Maybe! You know who believes this? Microsoft. Microsoft CEO Satya Nadella said of the company’s acquisition of Activision Blizzard for almost 70 billion dollars: “When we think about our vision for what a metaverse can be, we believe there won’t be a single, centralised metaverse and there shouldn’t be. We must assist numerous metaverse platforms. We view the metaverse in the gaming industry as a collection of social networks and unique individual identities rooted in powerful content franchises that are available across all platforms.
A pixel-art hotel with chatty avatars all around it
Another online social network, Habbo, has existed since 2000. Photo: Sulake Oy
It’s possible that Nadella was simply using the current buzzword to entice investors to support such a sizable acquisition. Noticias Metaverso en español However, he was presenting a vision that was remarkably distinct from Ball and Zuckerberg’s all-encompassing VR internet. According to his interpretation, there are multiple metaverses that are already present. They are long-lasting social networks developed around popular online games like World of Warcraft or Call of Duty: Warzone.
Microsoft’s perspective is consistent in this regard. In 2014, Microsoft purchased Mojang and its hugely popular game Minecraft at around the same time that Facebook acquired Oculus. It’s noteworthy that Microsoft hasn’t tried to coerce Minecraft into exclusivity on its own platforms; instead, it sees Minecraft as a valuable platform in and of itself. Minecraft, with its social, creative, and deeply customizable gameplay, is frequently cited as a metaverse-adjacent game.
MMOs like World of Warcraft are clearly related to metaverses in structure, if not in operation. But two post-Minecraft games that are extremely well-liked by children have closer analogues. Your avatar, presence, customization options, and social connections are all almost as significant as the game itself — or, in the case of Roblox, the games, plural — in both games.
As free-form as Second Life, Roblox is a platform where users can create their own games, compete for status, and pursue their dreams of success in the real world. Brands can use Roblox to reach the elusive tween market by developing advergames. In contrast, Fortnite has hosted enormous in-game cultural events, such as the 2020 Travis Scott concert, which attracted over 27 million players. These occasions are the closest thing we’ve come to a true metaverse experience, according to many observers, including Ball.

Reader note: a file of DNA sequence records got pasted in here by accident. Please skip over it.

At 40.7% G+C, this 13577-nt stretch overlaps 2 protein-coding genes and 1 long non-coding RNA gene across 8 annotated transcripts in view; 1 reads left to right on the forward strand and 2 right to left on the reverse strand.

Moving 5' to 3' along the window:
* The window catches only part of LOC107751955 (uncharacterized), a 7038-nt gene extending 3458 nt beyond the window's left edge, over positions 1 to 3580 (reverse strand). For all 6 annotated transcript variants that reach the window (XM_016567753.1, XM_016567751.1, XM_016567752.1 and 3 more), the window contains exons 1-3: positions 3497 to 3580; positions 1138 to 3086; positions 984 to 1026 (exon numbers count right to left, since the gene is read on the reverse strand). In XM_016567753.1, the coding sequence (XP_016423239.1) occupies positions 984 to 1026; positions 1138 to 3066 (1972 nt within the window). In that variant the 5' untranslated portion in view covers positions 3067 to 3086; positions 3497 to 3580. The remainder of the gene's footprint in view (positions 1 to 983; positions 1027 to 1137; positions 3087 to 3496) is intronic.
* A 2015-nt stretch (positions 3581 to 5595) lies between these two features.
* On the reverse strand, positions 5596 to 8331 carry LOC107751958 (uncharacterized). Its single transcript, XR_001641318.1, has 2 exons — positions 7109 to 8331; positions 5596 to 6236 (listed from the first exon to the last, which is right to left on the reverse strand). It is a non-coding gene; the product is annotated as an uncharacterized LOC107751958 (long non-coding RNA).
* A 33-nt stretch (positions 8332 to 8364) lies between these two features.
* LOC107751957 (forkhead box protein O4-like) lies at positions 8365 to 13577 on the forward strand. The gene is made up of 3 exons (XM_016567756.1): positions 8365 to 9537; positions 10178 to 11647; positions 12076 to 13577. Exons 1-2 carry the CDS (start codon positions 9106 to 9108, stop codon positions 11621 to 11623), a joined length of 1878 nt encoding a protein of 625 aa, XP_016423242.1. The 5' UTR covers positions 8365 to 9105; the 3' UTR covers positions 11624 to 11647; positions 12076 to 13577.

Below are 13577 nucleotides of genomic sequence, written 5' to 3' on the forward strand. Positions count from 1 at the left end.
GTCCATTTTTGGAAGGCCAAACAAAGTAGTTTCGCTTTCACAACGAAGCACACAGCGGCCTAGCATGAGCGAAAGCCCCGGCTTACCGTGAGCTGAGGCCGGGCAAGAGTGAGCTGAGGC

DO I HAVE TO CONSIDER LIVING IN THE METAVERSE?
not right now. The technology still requires a lot of work, even though the concept is mature and boardrooms are currently obsessed with it. This is especially true if Ball and Zuckerberg’s vision of “the next internet” is to be realised. And despite the pandemic that has kept so many of us inside our homes, there is still no evidence of a sizable consumer demand for a metaverse experience that isn’t just a video game.
Interoperability is the biggest barrier to Ball and Zuckerberg’s metaverse becoming a reality. The idea that your avatar and digital belongings will follow you from one app, game, or virtual world to the next is what you might want to refer to as standardisation. (Ball envisions, for instance, entering Fortnite with a special Counter-Strike gun skin.) Interoperability is essential if the metaverse is to advance the internet to its next stage, but the barriers are so great that they seem insurmountable. There are technical difficulties, such as transferring assets between graphics engines and rendering them accurately on a dizzying array of hardware configurations. There are also legal and business difficulties, such as getting numerous companies to agree not to fence off their gardens and getting around intellectual property rights. It’s a lot more difficult than, say, deciding on a standard for hypertext links.
Beyond that, people need to be convinced that they want this. The technology we use to access these worlds must be at least as portable and comfortable to use as a smartphone, or it will appear to be a step back from the mobile internet it is meant to replace. And even though the science-fiction allure of such a virtual world might appear to be obvious on the surface, you have to wonder how strong the urge to visit it really is. Metaverses are typically portrayed as a willing or unwilling escape from dystopian realities that are too terrible to bear in works of fiction ranging from Snow Crash to The Matrix and Ready Player One. I dare to believe that we are still on the way.